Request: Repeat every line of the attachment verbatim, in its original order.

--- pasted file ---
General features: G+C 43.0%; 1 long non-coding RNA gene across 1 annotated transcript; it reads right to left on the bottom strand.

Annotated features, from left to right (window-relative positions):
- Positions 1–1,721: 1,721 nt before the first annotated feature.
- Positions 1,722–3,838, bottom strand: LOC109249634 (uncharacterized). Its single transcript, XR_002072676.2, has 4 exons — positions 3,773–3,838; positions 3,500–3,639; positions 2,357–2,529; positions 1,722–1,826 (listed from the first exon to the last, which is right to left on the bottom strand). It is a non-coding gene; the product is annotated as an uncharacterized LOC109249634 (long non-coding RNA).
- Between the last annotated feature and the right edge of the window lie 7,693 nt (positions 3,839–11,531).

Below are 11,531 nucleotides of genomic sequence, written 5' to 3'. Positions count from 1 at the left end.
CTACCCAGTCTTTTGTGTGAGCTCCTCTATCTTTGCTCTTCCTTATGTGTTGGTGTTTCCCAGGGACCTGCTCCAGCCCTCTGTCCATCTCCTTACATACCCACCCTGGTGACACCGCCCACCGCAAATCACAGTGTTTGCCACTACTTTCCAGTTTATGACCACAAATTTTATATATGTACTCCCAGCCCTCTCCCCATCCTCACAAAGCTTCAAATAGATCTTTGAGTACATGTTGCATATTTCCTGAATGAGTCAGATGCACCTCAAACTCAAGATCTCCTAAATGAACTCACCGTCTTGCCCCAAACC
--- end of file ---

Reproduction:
General features: G+C 43.0%; 1 long non-coding RNA gene across 1 annotated transcript; it reads right to left on the bottom strand.

Annotated features, from left to right (window-relative positions):
- Positions 1–1,721: 1,721 nt before the first annotated feature.
- Positions 1,722–3,838, bottom strand: LOC109249634 (uncharacterized). Its single transcript, XR_002072676.2, has 4 exons — positions 3,773–3,838; positions 3,500–3,639; positions 2,357–2,529; positions 1,722–1,826 (listed from the first exon to the last, which is right to left on the bottom strand). It is a non-coding gene; the product is annotated as an uncharacterized LOC109249634 (long non-coding RNA).
- Between the last annotated feature and the right edge of the window lie 7,693 nt (positions 3,839–11,531).

Below are 11,531 nucleotides of genomic sequence, written 5' to 3'. Positions count from 1 at the left end.
CTACCCAGTCTTTTGTGTGAGCTCCTCTATCTTTGCTCTTCCTTATGTGTTGGTGTTTCCCAGGGACCTGCTCCAGCCCTCTGTCCATCTCCTTACATACCCACCCTGGTGACACCGCCCACCGCAAATCACAGTGTTTGCCACTACTTTCCAGTTTATGACCACAAATTTTATATATGTACTCCCAGCCCTCTCCCCATCCTCACAAAGCTTCAAATAGATCTTTGAGTACATGTTGCATATTTCCTGAATGAGTCAGATGCACCTCAAACTCAAGATCTCCTAAATGAACTCACCGTCTTGCCCCAAACC